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  11. #17
    Really Senior Member butlersrangers's Avatar
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    IIRC - During some South African War battles, 'Boer' Riflemen inflicted very heavy casualties and 'pinned down' massed Britishicon Troops with accurate long range fire, likely at 500 to 1,000 yards.
    In some situations, the clever 'Boers' prepared the 'battlefield', by marking the approaches to their positions with seemingly discarded tin pie-plates, accurately marking the distances at 100 yard intervals.

    With accurate & well sighted model 1893 Mausers, quality 7mm ammo, open ground with marked ranges, it is easy to imagine how skilled shooters in good defensive positions could "Rain Hell" on massed infantry.

    British Infantry rifles from the earliest Lee-Metfords to pre-WW1 Short Magazine Lee-Enfields and Pattern 1914 Enfields carried long range auxiliary 'volley sights'. I am not aware if these 'off-set' sights were ever used effectively.
    They were later dispensed with during war-time manufacture and later removed during FTR/rebuilding.

    Improvements and changes in machinegun use and artillery tactics did much to make what once seemed good ideas with rifle sights seem rather silly.

    BTW - This thread started with a Kragicon-Jorgensen rifle. It should be mentioned that a number of Scandinavian arms were equipped with 'volley sights'. This would apply to arms like the Danishicon Rolling-Block rifles. Some of the proto-type Krag-Jorgensen rifles also contained this feature.

    Springfield Armory has Krag-Jorgensen rifle, serial #100, which is believed to be "Krag-Jorgensen test rifle #5". This rifle design was further refined and adopted, as U.S. magazine rifle - Model of 1892.
    The prototype rifle, serial number 100, has an off-set notch on the rear-sight 'slide' and a 'blade' on the front barrel-band. (Unfortunately, the Springfield Armory proto-type rifle has its front barrel-band on backwards, so the auxiliary 'blade' is on the wrong side of the rifle).

    The original rear-sight used on the U.S. model 1892 magazine-rifle, (Krag-Jorgensen), has a lot of metal on the right-end of the elevation 'slide'. IMHO - This is a vestige from the proto-type sight, that was 'notched' in this area to serve as a volley-fire sight.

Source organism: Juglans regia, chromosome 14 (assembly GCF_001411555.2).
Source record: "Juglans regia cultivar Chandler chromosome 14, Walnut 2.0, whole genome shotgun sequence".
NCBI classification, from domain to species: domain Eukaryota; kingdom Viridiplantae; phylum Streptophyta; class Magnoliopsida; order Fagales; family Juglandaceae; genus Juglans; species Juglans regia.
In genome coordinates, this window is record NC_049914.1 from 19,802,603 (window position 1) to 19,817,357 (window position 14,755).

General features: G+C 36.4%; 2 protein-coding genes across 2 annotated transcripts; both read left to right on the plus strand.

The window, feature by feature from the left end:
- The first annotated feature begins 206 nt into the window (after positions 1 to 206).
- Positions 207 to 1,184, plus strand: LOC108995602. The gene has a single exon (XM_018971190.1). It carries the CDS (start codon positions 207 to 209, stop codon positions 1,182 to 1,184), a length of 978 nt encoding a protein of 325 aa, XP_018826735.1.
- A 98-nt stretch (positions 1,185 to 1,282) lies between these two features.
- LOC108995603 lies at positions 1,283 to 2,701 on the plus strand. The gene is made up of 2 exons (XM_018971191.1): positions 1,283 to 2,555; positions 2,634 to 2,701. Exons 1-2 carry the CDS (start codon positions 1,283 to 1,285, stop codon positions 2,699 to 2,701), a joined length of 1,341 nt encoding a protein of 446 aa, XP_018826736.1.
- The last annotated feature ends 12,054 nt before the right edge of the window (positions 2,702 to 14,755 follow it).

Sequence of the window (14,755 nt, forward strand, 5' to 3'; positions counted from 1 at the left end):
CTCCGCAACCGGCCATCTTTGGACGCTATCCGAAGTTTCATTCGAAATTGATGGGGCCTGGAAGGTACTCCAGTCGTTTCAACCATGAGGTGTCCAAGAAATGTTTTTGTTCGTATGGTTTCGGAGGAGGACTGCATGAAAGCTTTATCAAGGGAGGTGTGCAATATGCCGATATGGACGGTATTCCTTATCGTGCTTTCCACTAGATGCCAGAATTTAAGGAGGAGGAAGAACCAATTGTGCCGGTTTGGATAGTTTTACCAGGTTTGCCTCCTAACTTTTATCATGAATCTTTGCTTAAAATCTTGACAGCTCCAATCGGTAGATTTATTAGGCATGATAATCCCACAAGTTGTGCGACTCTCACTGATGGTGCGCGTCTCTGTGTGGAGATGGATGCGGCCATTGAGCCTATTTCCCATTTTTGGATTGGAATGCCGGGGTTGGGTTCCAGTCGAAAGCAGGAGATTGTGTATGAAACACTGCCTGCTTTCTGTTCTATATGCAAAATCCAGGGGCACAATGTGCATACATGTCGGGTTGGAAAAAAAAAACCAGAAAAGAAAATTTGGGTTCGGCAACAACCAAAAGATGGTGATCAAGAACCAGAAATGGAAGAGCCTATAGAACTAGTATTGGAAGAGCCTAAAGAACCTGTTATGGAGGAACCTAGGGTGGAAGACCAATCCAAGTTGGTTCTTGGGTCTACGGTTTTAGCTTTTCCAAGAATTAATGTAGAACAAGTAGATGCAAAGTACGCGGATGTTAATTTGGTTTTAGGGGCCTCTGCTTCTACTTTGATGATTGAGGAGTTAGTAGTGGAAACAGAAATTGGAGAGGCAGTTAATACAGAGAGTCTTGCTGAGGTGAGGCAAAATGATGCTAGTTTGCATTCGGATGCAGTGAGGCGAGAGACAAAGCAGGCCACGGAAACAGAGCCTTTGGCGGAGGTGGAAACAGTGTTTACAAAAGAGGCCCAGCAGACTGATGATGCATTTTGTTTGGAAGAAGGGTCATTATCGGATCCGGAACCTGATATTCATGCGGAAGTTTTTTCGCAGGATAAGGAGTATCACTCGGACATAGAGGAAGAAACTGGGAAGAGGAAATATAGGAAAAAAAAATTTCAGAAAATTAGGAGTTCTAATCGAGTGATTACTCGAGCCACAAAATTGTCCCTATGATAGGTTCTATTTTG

It is noteworthy that the U.S. did not utilize 'off-set' volley sights on their arms, but, came to relish and celebrate long-range target matches, like the Palma Match.


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    Very interesting. As I happen to have it right here, here's a pic of the sight for a 1894 St Denis Mauser that was re-configured by the Frenchicon for the Uraguayan army (if I'm not mistaken).

    It has the ladder sights on it and interestingly, when laid down, the different positions of the slider will set the sight at what looks like the different levels below the 9 on the ladder.
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    Really Senior Member Daan Kemp's Avatar
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    Butlersrangers
    True, the Boer were riflemen used to small group fighting and no or minimum casualties. Therefore, longer distances to keep them away. Engaging the enemy at a distance and then withdrawing not to commit forces. Lots of individual thinking and action. The long distance formal battles were the exception.
    On the other hand the Britishicon were very much used to massed columns and squares in battle. Volleys fired on command, little individual shooting. Took them some years to partially adapt.
    Two very different cultures meeting on the battlefield.
    Still wondering what mad the powers that be decide on the massive distances required for rifle sights. There must have been some creative unthinking with widely unrelated conclusions based on hearsay facts to decide on that.

  14. #20
    Senior Member donki1967's Avatar
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    I allow myself to post some photos of my KJ, also dated 1902...

    there are two things in common between yours and mine!